- Jacob dreams of angels going up and down a ladder. God blesses him. Jacob names the place Bethel. (28:10-22)
- Jacob works seven years in order to marry Rachel, but Laban tricks Jacob into marrying Leah, Rachel's older sister. (29:16-25)
- Jacob marries Rachel but only after having to commit himself to seven more years of working for Laban. (29:26-30)
- Leah, Rachel, and their maidservants, Bilhah and Zilpah, give birth to eleven sons and one daughter. (29:31-30:24)
- Jacob and his family leave Laban's household with great wealth. (31:1-32:3)
by Erika Schwartz
In the Torah portion, Va-Yetse, G-d says to Jacob:
"I will not leave you until I have done what I have promised you."
What did G-d promise to Jacob?
He promised that the land on which Jacob was lying in the land of Canaan would eventually belong to Jacob and his offspring. G-d promised that Jacob's descendants would be numerous and would spread throughout the world. Jacob was promised that all the peoples of the earth would bless themselves by Jacob and his descendants.
In reality, none of these promises was fulfilled by the time Jacob died.
His descendants didn't possess the land of Canaan until the end of the Exodus, long after Jacob and his immediate descendants were gone. Also, when Jacob died, his family was still living in Egypt, a far cry from inhabiting every corner of the world. Certainly the people of Egypt were blessing themselves by Jacob's son, Joseph, for having saved them from the worldwide famine. But that, too, is a far cry from "all the peoples of the earth".
For me, this begs the question of how literally should we take the stories of the Bible and, in particular, how literally should we take the word of G-d as related? For decades I believed that all of G-d's promises to "be with" or "protect" His children were fairy tales. That G-d had long ago abandoned us.
But let's go back to the story of Jacob. At some point in the story, G-d changes Jacob's name to Israel. Although the two names are used interchangeably in the Bible for the rest of Jacob's life, it's certainly important (and easy) to note that Jacob's other name, Israel, is what his descendants have been called to this day. We are and always will be Israelites.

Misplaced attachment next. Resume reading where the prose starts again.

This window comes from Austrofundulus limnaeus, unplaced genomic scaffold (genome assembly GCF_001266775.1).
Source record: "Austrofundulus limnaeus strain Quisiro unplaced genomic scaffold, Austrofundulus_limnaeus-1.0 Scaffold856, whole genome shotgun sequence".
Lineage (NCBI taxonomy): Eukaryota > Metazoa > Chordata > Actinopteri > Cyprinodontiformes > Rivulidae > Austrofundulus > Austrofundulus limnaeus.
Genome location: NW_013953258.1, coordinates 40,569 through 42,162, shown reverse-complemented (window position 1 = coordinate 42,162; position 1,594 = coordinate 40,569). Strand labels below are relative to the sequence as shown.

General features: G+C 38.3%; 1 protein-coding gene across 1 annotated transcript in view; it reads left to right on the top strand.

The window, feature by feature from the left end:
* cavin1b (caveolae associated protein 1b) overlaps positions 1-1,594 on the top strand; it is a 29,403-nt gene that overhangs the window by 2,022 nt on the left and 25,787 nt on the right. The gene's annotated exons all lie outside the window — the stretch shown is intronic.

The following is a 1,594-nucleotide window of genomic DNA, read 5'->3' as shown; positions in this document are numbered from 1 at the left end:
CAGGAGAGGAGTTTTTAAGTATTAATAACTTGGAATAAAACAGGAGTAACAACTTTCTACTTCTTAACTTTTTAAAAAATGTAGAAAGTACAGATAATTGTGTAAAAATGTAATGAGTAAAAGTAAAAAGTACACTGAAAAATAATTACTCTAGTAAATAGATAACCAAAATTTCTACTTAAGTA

So, were G-d's promises just to Jacob? Or were God's promises to us as a People?
There is much in our history to lead us to believe that we were long ago abandoned by G-d . . . left to the vagaries of a human race endowed with "free will". It's easy for us to see ourselves as the most persecuted people on earth, faced with near annihilation time after time throughout history. That was certainly my world view for decades and even right up to the point at which I began to write this D'var Torah. When I chose this passage to be the topic of my essay, my intent was to discuss how G-d had abandoned us and not fulfilled His promises.
But all of a sudden another thought began to seep in and I decided to give the seed the opportunity to germinate. The thought led me to consider the fate of other people throughout the world, people who have lived in places where, for generation upon generation, their lives have been hell... people who now live in countries where countless millions have been slaughtered... tens of millions. For many of these societies there is little chance of recovery. For many of these people there is no wherewithal to regroup and rise again. Their people are being decimated, their religions are disappearing from the face of the earth. Eventually history will forget that they ever existed.
Compare this with the history of the Jewish people... the history of the Israelites, the descendants of Jacob.
Because G-d did endow humans with free will, we have indeed been the target of annihilation throughout our history. Because the Holocaust is a recent, open wound, it's easy for many of us to believe that our people have been abandoned by G-d. But consider the reality!
Not only have we survived every historical attempt to make us extinct, many of those who sought our extinction are gone from the face of the earth. Not only have we always re-emerged as a force for good often very shortly after suffering such tremendous loss. But, in addition to all that, consider that G-d continues to show us time after time that He has not abandoned us. Consider the miracles by which Israel has fought off her enemies from the moment of her birth. For me, that is one of the greatest miracles of modern times. You have only to study the circumstances of Israel's repeated military victories and the lack of resources that Israel had at the beginning to fully appreciate the magnitude of the miracle.
And, for some of us fortunate ones, G-d has granted us the gift of being able to see our personal miracles every day. So, although I set out to write this D'var Torah on why I believe that G-d no longer exists in the lives of the Jewish people, I've come to see that we have every reason to believe that he most certainly does protect us to this very day.